A more sophisticated and effective attack would be to compromise the removable memory cards before they are created and dispatched to each voting jurisdiction.

A threat actor could do this by compromising the network of the memory card creation facility. A simple phishing attack that installs a remote access trojan would be sufficient. The threat actor can then inject their malicious software into the image that will be burned onto the removable memory cards.

When the cards are inserted into the voting machines, the malware is transferred to the voting machine. It compromises the voting machine’s software and interferes with the election.

If you can get your malicious software into the voting machines used in critical or swing states, a small percentage change can swing a ballot count – and several of those can swing an election.

The other paraphernalia of an electronic voting system can be targeted too. Forged or compromised voter cards, for example, can be used to give unlimited votes to the cardholder.

Why are People Suspicious of Electronic Voting Systems?

When you walk into a voting booth and place a cross against a candidate’s name, you know who you’ve voted for. As long as the count is performed accurately and fairly, you know your vote has been registered correctly.

A directly recording electronic voting system doesn’t give that sense of certainty. You think it registered your vote for the candidate you selected. But you can’t find out if it did or if it didn’t. And everybody knows electronic systems have glitches and that computerized equipment can be hacked and compromised, right?

There’s nothing to make electronic voters feel safe about the integrity and robustness of the process. It’s a bigger leap of faith than dropping your ballot paper into the slot of the ballot box.

Paper ballots are easily verified: there’s the heap of ballot papers, go count them for yourself.

A verifiable audit is available in some systems but not in all. Inserting a voting card causes an audit-capable voting machine to print some items of information onto a paper tape.

The voter’s name, the time and date, and possibly an ID number are commonly used data points. The tape is displayed to the voter but is behind a transparent screen so that it is inaccessible to them. The voter must acknowledge the information is correct before being permitted to vote. This provides a voter-verified paper audit trail.

Another type of safety check is a statistical analysis of the spread of votes that were cast on paper and those that were cast electronically. Differences that cannot be explained need to be investigated.

Transparency of the process, both in paper-based and electronic systems, is vital. Postal ballots are usually counted on voting day. When they have been counted, their totals are added to the running results. This is why sudden jumps in numbers take place.

If this isn’t explained to the public, they will see an inexplicable spike in the figures and have doubts about the veracity of the results.

Innovations and Initiatives: What Can Be Done?

Lots of people are working on ways to improve the security of electronic voting.

Mobile apps have already been used to allow remote military personnel to vote. They use selfies to verify the voter’s identity and blockchain-encrypts the vote, which is delivered to a digital lockbox. On ballot day, the digital lockbox is accessed, and the votes are decrypted, printed, and scanned into traditional vote scanning and counting machines.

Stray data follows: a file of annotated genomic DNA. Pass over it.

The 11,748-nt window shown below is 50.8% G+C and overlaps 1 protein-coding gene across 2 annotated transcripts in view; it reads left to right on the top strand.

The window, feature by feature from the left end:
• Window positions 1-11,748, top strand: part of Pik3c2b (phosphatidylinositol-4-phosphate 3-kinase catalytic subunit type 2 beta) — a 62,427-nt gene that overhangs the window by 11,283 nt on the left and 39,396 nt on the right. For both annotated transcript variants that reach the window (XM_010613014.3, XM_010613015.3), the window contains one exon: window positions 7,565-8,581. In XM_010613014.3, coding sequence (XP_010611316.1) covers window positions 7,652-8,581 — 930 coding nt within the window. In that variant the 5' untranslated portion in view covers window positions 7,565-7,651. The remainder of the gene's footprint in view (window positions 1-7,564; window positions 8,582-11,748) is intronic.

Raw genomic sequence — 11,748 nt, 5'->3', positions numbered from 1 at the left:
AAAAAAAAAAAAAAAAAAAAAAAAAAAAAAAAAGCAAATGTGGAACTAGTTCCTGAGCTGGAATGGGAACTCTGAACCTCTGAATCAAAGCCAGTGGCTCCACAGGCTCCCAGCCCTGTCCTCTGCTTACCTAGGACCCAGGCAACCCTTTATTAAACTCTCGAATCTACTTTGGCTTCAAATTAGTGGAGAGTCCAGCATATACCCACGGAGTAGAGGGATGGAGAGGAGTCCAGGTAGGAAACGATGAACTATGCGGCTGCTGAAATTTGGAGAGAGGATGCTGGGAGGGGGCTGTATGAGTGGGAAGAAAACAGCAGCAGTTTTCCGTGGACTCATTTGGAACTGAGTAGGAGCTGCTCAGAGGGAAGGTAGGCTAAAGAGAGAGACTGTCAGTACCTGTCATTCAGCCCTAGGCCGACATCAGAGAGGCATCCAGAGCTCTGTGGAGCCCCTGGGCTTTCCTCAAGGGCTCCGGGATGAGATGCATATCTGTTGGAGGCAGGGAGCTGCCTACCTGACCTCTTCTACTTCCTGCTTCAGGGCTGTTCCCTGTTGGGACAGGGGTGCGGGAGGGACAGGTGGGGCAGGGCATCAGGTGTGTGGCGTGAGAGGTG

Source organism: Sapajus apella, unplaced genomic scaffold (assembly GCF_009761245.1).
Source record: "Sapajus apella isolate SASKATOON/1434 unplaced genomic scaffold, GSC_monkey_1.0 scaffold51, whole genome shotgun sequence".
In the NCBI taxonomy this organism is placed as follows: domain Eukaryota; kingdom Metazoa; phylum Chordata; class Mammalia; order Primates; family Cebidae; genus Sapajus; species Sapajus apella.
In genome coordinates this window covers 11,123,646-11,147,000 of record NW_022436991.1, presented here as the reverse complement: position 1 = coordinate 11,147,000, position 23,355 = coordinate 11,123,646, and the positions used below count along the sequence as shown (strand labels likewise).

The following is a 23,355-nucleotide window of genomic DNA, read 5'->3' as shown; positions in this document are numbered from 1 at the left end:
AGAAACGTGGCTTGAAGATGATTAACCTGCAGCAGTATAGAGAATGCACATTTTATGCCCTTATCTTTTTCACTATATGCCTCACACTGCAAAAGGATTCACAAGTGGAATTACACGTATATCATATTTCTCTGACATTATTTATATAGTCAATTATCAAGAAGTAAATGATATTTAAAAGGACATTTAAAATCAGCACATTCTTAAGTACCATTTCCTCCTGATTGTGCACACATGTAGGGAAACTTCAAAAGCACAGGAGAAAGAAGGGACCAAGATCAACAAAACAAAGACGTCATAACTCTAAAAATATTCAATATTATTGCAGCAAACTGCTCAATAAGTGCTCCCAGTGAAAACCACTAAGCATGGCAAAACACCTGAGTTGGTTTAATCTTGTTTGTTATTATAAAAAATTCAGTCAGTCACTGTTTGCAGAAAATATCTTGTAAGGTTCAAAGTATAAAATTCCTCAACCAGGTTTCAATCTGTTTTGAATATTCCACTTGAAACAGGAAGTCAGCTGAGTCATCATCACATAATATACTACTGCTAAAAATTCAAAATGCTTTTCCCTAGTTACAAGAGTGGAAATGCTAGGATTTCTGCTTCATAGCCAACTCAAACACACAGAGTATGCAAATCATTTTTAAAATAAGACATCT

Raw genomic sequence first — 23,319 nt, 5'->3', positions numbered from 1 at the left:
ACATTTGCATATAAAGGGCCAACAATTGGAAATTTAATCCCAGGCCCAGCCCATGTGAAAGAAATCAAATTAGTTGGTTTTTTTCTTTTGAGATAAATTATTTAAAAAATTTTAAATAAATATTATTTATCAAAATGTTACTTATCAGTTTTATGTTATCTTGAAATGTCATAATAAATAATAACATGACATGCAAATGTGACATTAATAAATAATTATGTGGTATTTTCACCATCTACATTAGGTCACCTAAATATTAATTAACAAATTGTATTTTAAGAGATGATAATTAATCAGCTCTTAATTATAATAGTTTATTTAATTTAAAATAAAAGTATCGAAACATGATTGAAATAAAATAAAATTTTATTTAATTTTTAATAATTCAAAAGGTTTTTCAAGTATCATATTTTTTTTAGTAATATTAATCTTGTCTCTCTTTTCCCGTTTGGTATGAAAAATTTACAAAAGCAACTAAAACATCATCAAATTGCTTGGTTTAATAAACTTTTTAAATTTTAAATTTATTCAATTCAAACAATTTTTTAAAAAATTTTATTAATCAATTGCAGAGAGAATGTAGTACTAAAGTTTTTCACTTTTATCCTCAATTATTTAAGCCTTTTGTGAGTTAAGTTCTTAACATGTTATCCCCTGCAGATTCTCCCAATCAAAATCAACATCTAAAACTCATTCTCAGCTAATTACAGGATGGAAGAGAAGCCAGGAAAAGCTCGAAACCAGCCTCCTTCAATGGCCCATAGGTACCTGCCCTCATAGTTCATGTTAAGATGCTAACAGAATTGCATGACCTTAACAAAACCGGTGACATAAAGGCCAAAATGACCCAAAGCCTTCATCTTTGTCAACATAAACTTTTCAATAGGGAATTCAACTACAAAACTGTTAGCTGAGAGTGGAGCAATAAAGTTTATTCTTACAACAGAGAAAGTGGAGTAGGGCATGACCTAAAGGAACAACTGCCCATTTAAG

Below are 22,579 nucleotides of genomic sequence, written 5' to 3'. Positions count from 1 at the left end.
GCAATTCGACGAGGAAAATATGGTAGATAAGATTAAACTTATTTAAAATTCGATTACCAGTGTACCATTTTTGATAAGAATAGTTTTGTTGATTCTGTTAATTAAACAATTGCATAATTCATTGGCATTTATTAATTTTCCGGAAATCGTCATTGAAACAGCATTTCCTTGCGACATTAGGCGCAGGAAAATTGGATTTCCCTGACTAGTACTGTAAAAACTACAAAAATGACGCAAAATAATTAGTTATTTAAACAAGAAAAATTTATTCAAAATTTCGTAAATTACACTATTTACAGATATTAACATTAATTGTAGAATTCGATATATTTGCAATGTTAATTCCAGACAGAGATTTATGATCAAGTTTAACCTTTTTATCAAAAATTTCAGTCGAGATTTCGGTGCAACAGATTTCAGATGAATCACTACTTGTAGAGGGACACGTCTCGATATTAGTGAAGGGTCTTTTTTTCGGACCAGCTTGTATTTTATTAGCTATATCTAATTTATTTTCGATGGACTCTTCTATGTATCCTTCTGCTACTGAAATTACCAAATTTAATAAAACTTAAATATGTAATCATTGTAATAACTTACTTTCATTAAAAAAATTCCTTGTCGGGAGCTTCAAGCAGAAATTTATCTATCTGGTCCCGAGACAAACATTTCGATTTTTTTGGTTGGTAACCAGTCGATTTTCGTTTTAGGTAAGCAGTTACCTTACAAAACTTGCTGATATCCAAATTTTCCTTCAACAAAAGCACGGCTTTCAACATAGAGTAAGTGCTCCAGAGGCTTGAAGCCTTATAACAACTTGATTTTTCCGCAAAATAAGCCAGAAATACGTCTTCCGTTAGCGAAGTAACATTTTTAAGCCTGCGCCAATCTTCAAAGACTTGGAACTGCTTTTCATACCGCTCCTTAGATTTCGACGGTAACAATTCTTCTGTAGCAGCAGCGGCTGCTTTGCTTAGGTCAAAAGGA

Microsoft is working on a system called ElectionGuard. They have partnered with governments, non-governmental organizations, academia, and industry to develop a voter-visible end-to-end verifiable voting system.

Open-source initiatives exist that are tackling the issues of secure electronic voting, such as the ElectOS framework from the Trust the Vote project.

The Secure Elections Act S. 2261 is a bill that empowers and instructs the Department of Homeland Security to protect the administration of Federal elections against cybersecurity threats.

Interestingly, the Secure Elections Act also calls for the Department of Homeland Security to establish and run an annual ‘Hack the Election’ competition, akin to a bug bounty scheme for electronic voting systems.

Securing the Current Voting System, Protecting Democracy in the Interim

Until the new systems in development are completed, tested, and rubber-stamped for deployment, the current system must be bolstered by:

  • Adopting and adhering to cyber security best practices, including applying patches and safeguarding, testing, and verifying the contents of the removable memory cards that carry the election rules.
  • Restaurants that give you a view into the kitchen from the dining room have nothing to hide. Giving visibility to all possible areas of the process to officials from all parties will do the same thing. Transparency defeats misinformation every time.
  • Where the facilities allow it, the auditing of results should be mandatory.

This is a problem that has to be solved. One person, one vote is the central tenet that underpins the principle of equal representation in voting.

The price for failure is a loss of true democracy.


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Marshall Gunnell
IT & Cybersecurity Expert
Marshall Gunnell
IT & Cybersecurity Expert

Marshall, a Mississippi native, is a dedicated expert in IT and cybersecurity with over a decade of experience. Along Techopedia, his bylines can be found on Business Insider, PCWorld, VGKAMI, How-To Geek, and Zapier. His articles have reached a massive readership of over 100 million people. Marshall previously served as the Chief Marketing Officer (CMO) and technical staff writer at StorageReview, providing comprehensive news coverage and detailed product reviews on storage arrays, hard drives, SSDs, and more. He also developed sales strategies based on regional and global market research to identify and create new project initiatives.  Currently, Marshall resides in…